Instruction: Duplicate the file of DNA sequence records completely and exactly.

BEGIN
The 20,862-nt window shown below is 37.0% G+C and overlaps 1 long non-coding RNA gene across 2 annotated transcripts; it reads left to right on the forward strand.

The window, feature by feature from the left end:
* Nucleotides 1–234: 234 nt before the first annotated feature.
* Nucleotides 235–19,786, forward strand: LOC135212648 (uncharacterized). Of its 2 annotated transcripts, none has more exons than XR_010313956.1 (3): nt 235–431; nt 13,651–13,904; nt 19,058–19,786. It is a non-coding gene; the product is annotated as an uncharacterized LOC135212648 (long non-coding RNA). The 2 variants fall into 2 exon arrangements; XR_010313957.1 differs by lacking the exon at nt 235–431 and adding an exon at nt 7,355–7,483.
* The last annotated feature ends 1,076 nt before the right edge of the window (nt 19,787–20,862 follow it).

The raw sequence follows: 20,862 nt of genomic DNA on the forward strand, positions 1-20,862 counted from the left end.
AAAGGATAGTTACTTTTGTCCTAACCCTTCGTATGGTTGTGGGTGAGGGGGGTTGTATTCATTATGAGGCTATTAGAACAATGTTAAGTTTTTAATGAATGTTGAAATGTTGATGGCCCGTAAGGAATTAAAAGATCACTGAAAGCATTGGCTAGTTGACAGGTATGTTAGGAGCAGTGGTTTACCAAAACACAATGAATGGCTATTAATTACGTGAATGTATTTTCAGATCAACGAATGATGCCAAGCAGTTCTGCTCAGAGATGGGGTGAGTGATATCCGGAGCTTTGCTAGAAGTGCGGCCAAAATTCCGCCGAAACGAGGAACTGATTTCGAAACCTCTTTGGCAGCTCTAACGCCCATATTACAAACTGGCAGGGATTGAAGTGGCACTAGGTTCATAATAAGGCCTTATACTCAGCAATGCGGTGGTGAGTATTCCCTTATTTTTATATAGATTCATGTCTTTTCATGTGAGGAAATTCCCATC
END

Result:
The 20,862-nt window shown below is 37.0% G+C and overlaps 1 long non-coding RNA gene across 2 annotated transcripts; it reads left to right on the forward strand.

The window, feature by feature from the left end:
* Nucleotides 1–234: 234 nt before the first annotated feature.
* Nucleotides 235–19,786, forward strand: LOC135212648 (uncharacterized). Of its 2 annotated transcripts, none has more exons than XR_010313956.1 (3): nt 235–431; nt 13,651–13,904; nt 19,058–19,786. It is a non-coding gene; the product is annotated as an uncharacterized LOC135212648 (long non-coding RNA). The 2 variants fall into 2 exon arrangements; XR_010313957.1 differs by lacking the exon at nt 235–431 and adding an exon at nt 7,355–7,483.
* The last annotated feature ends 1,076 nt before the right edge of the window (nt 19,787–20,862 follow it).

The raw sequence follows: 20,862 nt of genomic DNA on the forward strand, positions 1-20,862 counted from the left end.
AAAGGATAGTTACTTTTGTCCTAACCCTTCGTATGGTTGTGGGTGAGGGGGGTTGTATTCATTATGAGGCTATTAGAACAATGTTAAGTTTTTAATGAATGTTGAAATGTTGATGGCCCGTAAGGAATTAAAAGATCACTGAAAGCATTGGCTAGTTGACAGGTATGTTAGGAGCAGTGGTTTACCAAAACACAATGAATGGCTATTAATTACGTGAATGTATTTTCAGATCAACGAATGATGCCAAGCAGTTCTGCTCAGAGATGGGGTGAGTGATATCCGGAGCTTTGCTAGAAGTGCGGCCAAAATTCCGCCGAAACGAGGAACTGATTTCGAAACCTCTTTGGCAGCTCTAACGCCCATATTACAAACTGGCAGGGATTGAAGTGGCACTAGGTTCATAATAAGGCCTTATACTCAGCAATGCGGTGGTGAGTATTCCCTTATTTTTATATAGATTCATGTCTTTTCATGTGAGGAAATTCCCATC